This Day in Video Game History
Apogee Software released the Duke Nukem II platform game for Windows in the U.S.
Sony Computer Entertainment released its PlayStation video game console in Japan, featuring a 33 MHz 32-bit CPU that featured a Geometry Transfer Engine (GTE) that handled all 3D graphics calculations and a Data Decompression Engine (MDEC) that provided the realtime decompression of full motion video, a geometry coprocessor that dealt with rendering 3D graphics, 2 MB RAM, and 1 MB VRAM. It was also the first successful game system to play games on compact disc media, marking the end of the cartridge era. Sony had spent half a billow dollars on the system’s development the system, and it was released as the result of a breakdown in the earlier partnership between Sony and Nintendo, under which Sony had intended to develop a peripheral that would allow the Super Nintendo Entertainment System to read compact discs. However, Nintendo broke off the partnership and worked instead with Philips. Sony continued the development, and the PlayStation console would become the first game system in history sell over one hundred million units. Within just the first thirty days of the system’s release, Sony sold over three hundred thousand units. Within six months, Sony sold over one million units. Price: 39,800 yen
Konami released the Justifier light gun for the PlayStation video game console. The peripheral raised controversy due to its striking similarity to the real-life Colt Python.
Midway released the game compilation Mortal Kombat Trilogy for the Saturn in the U.S. The compilation included the first three game in the series, Mortal Kombat, Mortal Kombat II, and Mortal Kombat 3. It was the sixth title in the Mortal Kombat series. (ESRB: M)
Nintendo released Star Wars: Shadows of the Empire for the Nintendo 64 in the U.S. The game’s story takes place between the films The Empire Strikes Back and Return of the Jedi, and Lucasfilm dubs it an “interquel.” (ESRB: T)
Sony Computer Entertainment America announced selling an industry record average of six software titles to each piece of console hardware for its PlayStation platform in the U.S. At the time of the announcement, there were over two hundred game titles available for the console.
Sega released the Sonic Adventure platform game for the Dreamcast in Australia. (OFLC: G8+)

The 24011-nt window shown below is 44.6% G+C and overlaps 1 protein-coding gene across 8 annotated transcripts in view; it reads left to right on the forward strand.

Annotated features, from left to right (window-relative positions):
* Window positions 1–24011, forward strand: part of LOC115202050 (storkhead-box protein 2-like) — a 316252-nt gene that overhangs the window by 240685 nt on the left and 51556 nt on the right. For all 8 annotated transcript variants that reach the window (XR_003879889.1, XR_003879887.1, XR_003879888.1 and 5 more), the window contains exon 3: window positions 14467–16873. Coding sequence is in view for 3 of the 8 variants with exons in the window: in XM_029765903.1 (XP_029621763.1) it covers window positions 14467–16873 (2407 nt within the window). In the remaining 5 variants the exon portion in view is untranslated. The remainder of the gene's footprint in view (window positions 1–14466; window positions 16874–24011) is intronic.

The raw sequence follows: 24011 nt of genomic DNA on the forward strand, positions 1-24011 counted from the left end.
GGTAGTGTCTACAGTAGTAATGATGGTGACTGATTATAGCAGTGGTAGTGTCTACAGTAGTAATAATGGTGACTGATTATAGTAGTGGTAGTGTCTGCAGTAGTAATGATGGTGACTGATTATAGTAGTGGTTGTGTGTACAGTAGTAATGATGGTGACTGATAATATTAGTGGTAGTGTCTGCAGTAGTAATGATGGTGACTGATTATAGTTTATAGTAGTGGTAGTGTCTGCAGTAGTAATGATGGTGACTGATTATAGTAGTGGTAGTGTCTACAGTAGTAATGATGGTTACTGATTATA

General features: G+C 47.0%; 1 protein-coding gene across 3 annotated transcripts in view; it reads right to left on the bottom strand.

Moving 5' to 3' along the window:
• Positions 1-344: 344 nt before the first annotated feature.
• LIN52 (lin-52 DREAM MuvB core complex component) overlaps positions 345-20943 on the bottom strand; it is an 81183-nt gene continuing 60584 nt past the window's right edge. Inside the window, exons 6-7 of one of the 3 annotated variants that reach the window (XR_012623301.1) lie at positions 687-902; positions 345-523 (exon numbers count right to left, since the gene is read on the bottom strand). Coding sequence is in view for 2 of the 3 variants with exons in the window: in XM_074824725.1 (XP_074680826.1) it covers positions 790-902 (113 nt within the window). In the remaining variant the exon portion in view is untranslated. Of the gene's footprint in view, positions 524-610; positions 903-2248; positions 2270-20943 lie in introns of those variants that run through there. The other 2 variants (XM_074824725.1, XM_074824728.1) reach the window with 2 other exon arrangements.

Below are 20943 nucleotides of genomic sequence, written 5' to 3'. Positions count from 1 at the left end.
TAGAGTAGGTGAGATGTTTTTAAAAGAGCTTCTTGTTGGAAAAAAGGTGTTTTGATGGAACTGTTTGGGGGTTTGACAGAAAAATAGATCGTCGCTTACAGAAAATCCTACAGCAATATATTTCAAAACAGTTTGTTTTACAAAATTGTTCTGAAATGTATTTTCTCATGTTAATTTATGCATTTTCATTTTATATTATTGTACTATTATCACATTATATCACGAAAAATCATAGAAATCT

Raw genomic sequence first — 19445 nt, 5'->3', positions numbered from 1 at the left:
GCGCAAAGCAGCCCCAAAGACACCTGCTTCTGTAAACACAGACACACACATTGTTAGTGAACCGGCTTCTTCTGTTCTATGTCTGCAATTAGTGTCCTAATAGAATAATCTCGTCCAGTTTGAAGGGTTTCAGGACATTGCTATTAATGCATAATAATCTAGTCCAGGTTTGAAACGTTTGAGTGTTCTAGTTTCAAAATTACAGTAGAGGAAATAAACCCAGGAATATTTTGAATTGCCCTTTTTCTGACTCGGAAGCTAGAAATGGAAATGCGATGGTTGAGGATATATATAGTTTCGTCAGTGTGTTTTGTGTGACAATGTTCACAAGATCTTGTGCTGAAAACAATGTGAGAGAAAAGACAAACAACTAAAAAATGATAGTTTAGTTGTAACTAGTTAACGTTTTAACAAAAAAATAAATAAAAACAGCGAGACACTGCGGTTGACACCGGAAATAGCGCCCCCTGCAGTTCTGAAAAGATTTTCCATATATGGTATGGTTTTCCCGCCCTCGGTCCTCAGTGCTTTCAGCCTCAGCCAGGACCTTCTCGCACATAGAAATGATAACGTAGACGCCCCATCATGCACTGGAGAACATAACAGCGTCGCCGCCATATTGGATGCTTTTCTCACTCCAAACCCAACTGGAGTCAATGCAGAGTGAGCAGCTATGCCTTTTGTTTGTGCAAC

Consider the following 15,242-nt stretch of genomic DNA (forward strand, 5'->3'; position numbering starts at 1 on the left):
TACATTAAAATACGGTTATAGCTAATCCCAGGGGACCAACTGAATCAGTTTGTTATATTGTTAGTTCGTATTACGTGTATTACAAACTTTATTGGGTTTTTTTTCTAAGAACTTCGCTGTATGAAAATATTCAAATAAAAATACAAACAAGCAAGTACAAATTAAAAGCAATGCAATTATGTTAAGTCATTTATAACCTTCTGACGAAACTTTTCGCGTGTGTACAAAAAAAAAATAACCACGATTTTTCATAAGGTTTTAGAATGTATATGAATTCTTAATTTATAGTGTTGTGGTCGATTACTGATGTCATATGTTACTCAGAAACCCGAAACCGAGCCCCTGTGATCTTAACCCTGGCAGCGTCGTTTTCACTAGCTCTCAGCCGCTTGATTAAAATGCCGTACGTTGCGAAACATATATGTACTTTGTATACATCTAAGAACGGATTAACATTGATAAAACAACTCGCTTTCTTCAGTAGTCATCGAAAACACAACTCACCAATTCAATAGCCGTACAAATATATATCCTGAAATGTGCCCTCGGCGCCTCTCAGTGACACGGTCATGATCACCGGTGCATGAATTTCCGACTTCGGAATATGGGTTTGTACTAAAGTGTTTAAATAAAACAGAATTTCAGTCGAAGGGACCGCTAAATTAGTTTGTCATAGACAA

Nintendo released the Super Smash Bros. Melee versus fighting game for the GameCube in the U.S. (ESRB: T)
Nintendo released the Pikmin real-time strategy game for the GameCube in North America. The game was critically acclaimed, except that it required players to complete the game within thirty games of beginning. Despite the fact that the requirement was widely criticized, the game would sell over a million copies, and in the game’s sequel, the would be removed. (ESRB: E)
Sony Online Entertainment released the EverQuest: The Shadows of Luclin expansion for the EverQuest massively multiplayer online roleplaying game for personal computers. It was the third expansion for Everquest. (ESRB: T)
Infogrames released Dragon Ball Z: Budokai for the PlayStation 2 in North America. (ESRB: T)
Capcom released the Resident Evil Code: Veronica survival horror game for the GameCube in the US. It was the fourth game in the Resident Evil series, but the first in the series to be debuted on a non-Sony platform. (ESRB: M)
Microsoft Game Studios released the first-person shooter Halo: Combat Evolved for the Mac OS X in North America. (ESRB: M)
Sony Computer Entertainment announced that it would begin selling its PlayStation 2 console in China despite piracy concerns beginning December 20th.
Atari released the Sid Meier’s Pirates! strategy game for Windows in Europe.
EA Games released the first-person shooter GoldenEye: Rogue Agent for the GameCube, PlayStation 2, and Xbox in the U.S. (ESRB: T)
Infogrames released the game compilation Final Fantasy I & II: Dawn of Souls for the Game Boy Advance in PAL regions. The compilation included the original Famicom versions of Final Fantasy and Final Fantasy II. (OFLC: G8+, PEGI: 3+, USK: Free for all)
Vivendi Universal Games released first-person action game The Chronicles of Riddick: Escape from Butcher Bay for personal computers in Europe. The game’s story is a prequel to the film Pitch Black. (PEGI: 16+)
A hack is released that, with the installation of Linux, allowed PlayStation 3 users to rip the content of Blu-Ray discs onto the console’s hard drive.
Following GameSpot editor Geff Gertsmann’s dismissal, users across the web begin boycotting the website’s of GameSpot’s parent company, CNET. The same day, the staff of the one of GameSpot’s chief competitors, 1up.com, staged a demonstration outside the San Francisco headquarters of GameSpot to show support for Gerstmann and to re-assert the integrity of the game review process.